First Published: 2012-11-10


Extramarital affair brings abrupt end to CIA chief’s career


Resignation comes amid criticism in some quarters of Petraeus over his response to deadly attack in September on US consulate in Benghazi.


Middle East Online


‘I showed extremely poor judgment’

CIA Director David Petraeus resigned Friday over an extramarital affair, bringing an abrupt end to a brilliant career that saw him serve as military commander in the Iraq and Afghanistan wars.

The revelation shocked Washington just three days after the re-election of US President Barack Obama and shortly before Petraeus had been due to testify on the CIA's alleged failure to properly protect a US consulate in Libya.

"After being married for over 37 years, I showed extremely poor judgment by engaging in an extramarital affair," Petraeus said in a message to CIA staff, released to the media.

"Such behavior is unacceptable, both as a husband and as the leader of an organization such as ours."

Neither Petraeus nor the CIA explained exactly why he felt he had to step down over the affair, and whether his liaison presented a purely personal problem or raised security issues in his sensitive work as spy chief.

The affair came to light as the FBI was investigating whether a computer used by Petraeus had been compromised, the New York Times and other US media reported, citing government officials.

NBC News and other media reported the Federal Bureau of Investigation was investigating Paula Broadwell, who published a favorable biography of Petraeus, "All In: The Education of David Petraeus," for possible improper access to classified information.

Unnamed officials told the New York Times that Petraeus's lover was Broadwell, a former Army major who spent hours interviewing Petraeus for her book. She offered no public comment on the revelations.

The resignation comes amid criticism in some quarters of Petraeus over his response to the deadly attack in September on the US consulate in Benghazi, which killed the US ambassador to Libya and three other Americans.

Petraeus was due to face a tough grilling in a series of closed-door classified hearings in Congress next week, with some lawmakers questioning the former general's handling of the incident.

Intelligence officials have defended Petraeus and his officers over the incident, saying the CIA moved swiftly to rescue the Americans under attack at the Benghazi compound.

Michael Morell, Petraeus' deputy at the country's lead spy agency, will serve as acting director and will be appearing at the hearing instead.

Obama expressed his "utmost confidence" in Morell's leadership.

The president, fresh off his electoral triumph, reportedly had no inkling that the CIA chief was about to resign until Thursday morning.

When he met with Petraeus later that day, Obama refused to accept the resignation straight away, saying he would think about it overnight, the New York Times said.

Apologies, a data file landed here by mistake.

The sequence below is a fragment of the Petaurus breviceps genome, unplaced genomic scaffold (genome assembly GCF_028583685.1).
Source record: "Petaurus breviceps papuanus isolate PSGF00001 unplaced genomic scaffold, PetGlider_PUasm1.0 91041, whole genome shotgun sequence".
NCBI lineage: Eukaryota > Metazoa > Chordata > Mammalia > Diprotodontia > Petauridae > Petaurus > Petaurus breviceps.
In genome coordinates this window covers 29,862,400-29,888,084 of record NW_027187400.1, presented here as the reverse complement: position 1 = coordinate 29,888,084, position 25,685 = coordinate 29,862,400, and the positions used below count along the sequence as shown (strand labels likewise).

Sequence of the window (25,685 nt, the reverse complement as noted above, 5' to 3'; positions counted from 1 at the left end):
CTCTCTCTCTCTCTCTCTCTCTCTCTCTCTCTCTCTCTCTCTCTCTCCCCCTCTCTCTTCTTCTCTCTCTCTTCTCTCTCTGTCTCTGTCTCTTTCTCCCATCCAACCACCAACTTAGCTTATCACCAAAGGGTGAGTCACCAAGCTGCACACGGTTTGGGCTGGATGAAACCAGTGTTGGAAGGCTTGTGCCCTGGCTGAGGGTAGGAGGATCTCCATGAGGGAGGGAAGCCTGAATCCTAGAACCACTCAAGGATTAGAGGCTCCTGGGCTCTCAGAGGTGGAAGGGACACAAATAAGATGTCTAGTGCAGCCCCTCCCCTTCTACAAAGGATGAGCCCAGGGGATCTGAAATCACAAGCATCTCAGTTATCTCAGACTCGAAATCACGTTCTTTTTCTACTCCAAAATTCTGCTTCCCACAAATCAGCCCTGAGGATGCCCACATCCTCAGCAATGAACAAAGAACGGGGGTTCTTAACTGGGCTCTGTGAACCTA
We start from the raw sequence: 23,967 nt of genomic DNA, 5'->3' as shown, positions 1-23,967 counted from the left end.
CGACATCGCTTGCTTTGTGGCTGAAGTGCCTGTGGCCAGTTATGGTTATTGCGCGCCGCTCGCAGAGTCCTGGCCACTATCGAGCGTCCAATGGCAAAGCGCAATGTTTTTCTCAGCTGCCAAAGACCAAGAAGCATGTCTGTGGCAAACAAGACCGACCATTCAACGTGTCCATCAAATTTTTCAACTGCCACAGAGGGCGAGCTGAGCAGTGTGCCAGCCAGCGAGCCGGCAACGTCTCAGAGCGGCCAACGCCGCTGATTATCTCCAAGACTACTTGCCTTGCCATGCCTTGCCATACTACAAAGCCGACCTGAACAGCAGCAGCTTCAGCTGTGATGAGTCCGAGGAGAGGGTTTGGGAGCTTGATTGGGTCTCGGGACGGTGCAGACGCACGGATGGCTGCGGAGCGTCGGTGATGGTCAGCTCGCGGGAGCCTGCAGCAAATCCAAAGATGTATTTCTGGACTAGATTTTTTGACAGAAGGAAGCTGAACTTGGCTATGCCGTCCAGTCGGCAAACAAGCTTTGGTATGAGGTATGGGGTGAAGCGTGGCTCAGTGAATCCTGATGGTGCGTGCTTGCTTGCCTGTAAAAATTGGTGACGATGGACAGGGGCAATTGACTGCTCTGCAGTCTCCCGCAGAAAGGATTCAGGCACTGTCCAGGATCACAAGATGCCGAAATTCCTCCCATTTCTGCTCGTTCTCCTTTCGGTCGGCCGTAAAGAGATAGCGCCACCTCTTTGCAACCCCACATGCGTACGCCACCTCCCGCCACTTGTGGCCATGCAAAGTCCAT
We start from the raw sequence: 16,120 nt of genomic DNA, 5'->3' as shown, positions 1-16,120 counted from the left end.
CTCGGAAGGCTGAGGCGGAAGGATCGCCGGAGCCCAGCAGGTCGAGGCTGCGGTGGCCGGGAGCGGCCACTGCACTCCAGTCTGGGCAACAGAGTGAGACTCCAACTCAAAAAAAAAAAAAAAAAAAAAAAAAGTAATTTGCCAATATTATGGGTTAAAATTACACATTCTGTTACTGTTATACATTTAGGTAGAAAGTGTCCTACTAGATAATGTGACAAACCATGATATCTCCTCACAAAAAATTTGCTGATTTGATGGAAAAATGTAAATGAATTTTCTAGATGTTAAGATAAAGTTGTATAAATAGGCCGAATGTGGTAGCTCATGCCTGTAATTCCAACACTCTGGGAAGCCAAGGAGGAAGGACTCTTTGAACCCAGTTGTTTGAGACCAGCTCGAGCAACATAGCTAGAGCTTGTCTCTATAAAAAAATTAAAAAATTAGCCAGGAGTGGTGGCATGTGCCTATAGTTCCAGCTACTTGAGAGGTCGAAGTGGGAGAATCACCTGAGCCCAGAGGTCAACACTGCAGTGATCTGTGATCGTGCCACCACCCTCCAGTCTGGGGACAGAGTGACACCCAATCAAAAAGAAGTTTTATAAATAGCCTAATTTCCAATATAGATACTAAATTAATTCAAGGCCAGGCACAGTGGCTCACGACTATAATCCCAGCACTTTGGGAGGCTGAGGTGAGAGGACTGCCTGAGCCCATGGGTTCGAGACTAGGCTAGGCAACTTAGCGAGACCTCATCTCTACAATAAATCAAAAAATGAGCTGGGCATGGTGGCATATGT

But in the end, Obama concluded he could not push Petraeus to stay on, according to the Times.

As the White House faced an unexpected vacancy at the top of the spy agency, speculation on a possible successor focused on John Brennan, the White House counter-terrorism adviser and CIA veteran who has played an instrumental role in Obama's drone war against Al-Qaeda militants.

The most celebrated military officer of his generation, Petraeus, 60, took over at the CIA just over a year ago after retiring as a four-star general.

He was credited by some with rescuing a failing US war effort in Iraq in 2007, after then president George W. Bush ordered a surge of troops into the country.

Obama later turned to him to lead a similar surge of American forces in Afghanistan in 2010, leaving a top post as commander of all US forces in the Middle East to do so.

But Obama chose not to promote Petraeus to the US military's top job as chairman of the Joint Chiefs of Staff, as White House officials remained wary of the media-savvy general who had pushed for more troops and more time in the Afghanistan war.

It was a rare setback for the ambitious, hyper-disciplined officer, but he embraced the CIA job, adopting a much lower public profile.

His military background, however, sometimes clashed with the intelligence agency's culture and there was friction at times with the congressional committees that oversee the spy services.

After accepting the CIA chief's resignation, Obama hailed his "extraordinary service."

At the CIA, he had worked to shift the spy agency to a more "balanced" approach to intelligence gathering, after an intense focus on terror threats after the September 11, 2001 attacks, said Bruce Riedel, a former CIA officer and fellow at the Brookings Institution think tank.

"He had already begun to position the agency to live in the post-911 world," he told AFP.

Senator John McCain, a loyal supporter who championed the general's surge strategy in Iraq, heaped praised on Petraeus.

"General David Petraeus will stand in the ranks of America's greatest military heroes.

"His inspirational leadership and his genius were directly responsible -- after years of failure -- for the success of the surge in Iraq," McCain said.

Petraeus has long been suspected of harboring political ambitions but he has repeatedly fended off questions about a possible White House run.

Intensely competitive and known for his sharp intellect, he graduated from the US Military Academy at West Point in 1974, where he met his wife, Holly, the daughter of West Point's superintendent.


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